Significant dissipation of tidal energy in the deep ocean inferred from satellite altimeter data

Nature. 2000 Jun 15;405(6788):775-8. doi: 10.1038/35015531.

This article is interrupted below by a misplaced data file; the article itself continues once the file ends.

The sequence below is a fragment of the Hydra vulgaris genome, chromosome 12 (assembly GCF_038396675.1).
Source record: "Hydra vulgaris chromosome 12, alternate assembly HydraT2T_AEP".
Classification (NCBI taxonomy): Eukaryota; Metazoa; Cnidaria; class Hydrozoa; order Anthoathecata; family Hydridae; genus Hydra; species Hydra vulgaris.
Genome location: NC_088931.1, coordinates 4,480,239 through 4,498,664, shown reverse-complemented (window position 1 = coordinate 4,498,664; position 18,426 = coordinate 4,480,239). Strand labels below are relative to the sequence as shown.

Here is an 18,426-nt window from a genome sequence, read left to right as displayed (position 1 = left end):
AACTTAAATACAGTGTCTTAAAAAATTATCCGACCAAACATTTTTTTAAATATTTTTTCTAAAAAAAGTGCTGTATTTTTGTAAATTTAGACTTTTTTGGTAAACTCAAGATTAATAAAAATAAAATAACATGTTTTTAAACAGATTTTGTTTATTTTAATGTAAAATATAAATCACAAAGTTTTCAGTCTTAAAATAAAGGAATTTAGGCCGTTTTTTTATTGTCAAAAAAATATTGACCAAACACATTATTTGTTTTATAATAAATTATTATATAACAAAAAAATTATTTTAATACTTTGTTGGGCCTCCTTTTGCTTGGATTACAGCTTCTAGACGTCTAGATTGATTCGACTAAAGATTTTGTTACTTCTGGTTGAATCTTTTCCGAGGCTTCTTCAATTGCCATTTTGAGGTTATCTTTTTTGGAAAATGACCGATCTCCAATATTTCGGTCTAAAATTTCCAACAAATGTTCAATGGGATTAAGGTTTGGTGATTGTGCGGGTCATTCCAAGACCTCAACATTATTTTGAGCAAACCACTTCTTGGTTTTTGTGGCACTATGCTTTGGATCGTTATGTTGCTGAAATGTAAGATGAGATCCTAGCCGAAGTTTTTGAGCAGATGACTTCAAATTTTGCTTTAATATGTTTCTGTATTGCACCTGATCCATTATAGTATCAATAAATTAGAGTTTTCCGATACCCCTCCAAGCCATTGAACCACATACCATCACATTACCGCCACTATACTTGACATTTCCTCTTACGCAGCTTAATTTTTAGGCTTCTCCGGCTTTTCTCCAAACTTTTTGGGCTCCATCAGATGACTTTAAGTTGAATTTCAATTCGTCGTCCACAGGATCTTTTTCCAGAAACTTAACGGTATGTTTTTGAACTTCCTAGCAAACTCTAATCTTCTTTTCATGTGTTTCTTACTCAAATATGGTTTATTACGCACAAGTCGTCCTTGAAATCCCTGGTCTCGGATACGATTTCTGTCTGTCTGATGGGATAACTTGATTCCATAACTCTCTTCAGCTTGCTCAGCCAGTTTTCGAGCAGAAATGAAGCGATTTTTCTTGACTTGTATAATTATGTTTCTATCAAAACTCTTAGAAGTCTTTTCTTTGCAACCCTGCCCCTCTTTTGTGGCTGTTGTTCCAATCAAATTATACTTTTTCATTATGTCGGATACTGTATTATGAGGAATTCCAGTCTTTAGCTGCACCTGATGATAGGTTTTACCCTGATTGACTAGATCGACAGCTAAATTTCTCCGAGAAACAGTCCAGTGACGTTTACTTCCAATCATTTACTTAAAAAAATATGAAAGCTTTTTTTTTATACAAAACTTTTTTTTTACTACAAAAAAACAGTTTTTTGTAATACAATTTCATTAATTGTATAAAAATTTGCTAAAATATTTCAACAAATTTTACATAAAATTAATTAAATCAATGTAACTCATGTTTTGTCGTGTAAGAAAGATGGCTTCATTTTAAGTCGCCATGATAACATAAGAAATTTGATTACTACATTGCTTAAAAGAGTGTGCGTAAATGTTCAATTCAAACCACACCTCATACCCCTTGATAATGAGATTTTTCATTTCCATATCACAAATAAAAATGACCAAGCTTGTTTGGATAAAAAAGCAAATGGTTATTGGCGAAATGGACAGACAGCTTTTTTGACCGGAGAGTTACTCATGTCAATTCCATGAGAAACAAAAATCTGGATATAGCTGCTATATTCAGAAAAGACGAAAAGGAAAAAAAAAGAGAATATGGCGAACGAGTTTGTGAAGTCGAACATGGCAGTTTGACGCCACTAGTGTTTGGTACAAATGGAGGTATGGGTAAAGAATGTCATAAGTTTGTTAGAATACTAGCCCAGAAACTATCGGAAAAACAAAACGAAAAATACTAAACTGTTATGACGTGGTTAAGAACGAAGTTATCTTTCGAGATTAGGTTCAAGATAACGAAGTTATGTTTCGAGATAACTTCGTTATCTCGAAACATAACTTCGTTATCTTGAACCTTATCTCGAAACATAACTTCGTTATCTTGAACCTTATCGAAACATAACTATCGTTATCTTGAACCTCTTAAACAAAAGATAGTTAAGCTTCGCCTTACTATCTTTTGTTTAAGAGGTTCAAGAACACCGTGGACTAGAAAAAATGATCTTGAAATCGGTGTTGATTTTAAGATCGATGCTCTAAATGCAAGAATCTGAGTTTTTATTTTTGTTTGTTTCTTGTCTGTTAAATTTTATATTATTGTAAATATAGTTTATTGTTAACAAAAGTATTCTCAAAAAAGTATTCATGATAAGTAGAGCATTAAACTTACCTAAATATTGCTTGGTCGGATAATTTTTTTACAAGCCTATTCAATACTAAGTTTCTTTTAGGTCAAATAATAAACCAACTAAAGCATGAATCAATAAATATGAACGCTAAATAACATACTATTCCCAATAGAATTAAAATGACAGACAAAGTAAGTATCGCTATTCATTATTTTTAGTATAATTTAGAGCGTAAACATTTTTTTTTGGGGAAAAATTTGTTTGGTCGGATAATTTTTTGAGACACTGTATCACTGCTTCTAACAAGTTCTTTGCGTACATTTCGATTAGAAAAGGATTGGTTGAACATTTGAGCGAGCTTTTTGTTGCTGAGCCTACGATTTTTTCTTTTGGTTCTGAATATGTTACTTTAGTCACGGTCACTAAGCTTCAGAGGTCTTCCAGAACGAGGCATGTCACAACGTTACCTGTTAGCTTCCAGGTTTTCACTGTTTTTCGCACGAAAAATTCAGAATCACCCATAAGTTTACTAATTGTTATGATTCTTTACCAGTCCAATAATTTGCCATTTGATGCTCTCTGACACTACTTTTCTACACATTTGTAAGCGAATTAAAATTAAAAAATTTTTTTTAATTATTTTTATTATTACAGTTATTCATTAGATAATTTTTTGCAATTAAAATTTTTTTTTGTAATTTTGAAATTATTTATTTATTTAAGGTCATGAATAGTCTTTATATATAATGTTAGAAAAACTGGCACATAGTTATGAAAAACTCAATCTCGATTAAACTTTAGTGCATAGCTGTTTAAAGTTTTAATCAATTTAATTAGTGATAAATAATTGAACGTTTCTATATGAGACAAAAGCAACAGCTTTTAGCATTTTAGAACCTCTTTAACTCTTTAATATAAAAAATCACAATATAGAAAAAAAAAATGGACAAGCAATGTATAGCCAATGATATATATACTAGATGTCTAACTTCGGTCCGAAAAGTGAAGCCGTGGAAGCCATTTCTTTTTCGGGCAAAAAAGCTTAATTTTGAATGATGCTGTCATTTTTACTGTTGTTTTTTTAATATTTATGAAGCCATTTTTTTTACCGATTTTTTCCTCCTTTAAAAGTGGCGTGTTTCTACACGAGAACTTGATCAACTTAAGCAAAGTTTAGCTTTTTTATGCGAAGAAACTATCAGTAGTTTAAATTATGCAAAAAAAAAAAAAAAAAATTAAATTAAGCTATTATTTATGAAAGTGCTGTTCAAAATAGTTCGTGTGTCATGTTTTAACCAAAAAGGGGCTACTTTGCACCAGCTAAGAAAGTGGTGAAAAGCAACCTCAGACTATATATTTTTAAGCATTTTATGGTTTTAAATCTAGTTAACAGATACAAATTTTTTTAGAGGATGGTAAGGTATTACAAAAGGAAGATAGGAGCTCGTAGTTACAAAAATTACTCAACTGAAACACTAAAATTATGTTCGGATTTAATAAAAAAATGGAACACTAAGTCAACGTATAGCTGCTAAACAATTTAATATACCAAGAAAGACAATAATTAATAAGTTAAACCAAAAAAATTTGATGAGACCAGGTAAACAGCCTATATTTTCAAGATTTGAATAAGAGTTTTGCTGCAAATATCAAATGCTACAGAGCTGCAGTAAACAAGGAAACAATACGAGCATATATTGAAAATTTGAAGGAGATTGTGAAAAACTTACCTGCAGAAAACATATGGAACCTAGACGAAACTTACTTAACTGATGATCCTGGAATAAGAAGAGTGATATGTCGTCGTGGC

How and where the ocean tides dissipate their energy are long-standing questions that have consequences ranging from the history of the Moon to the mixing of the oceans. Historically, the principal sink of tidal energy has been thought to be bottom friction in shallow seas. There has long been suggestive evidence, however, that tidal dissipation also occurs in the open ocean through the scattering by ocean-bottom topography of surface tides into internal waves, but estimates of the magnitude of this possible sink have varied widely. Here we use satellite altimeter data from Topex/Poseidon to map empirically the tidal energy dissipation. We show that approximately 10(12) watts--that is, 1 TW, representing 25-30% of the total dissipation--occurs in the deep ocean, generally near areas of rough topography. Of the estimated 2 TW of mixing energy required to maintain the large-scale thermohaline circulation of the ocean, one-half could therefore be provided by the tides, with the other half coming from action on the surface of the ocean.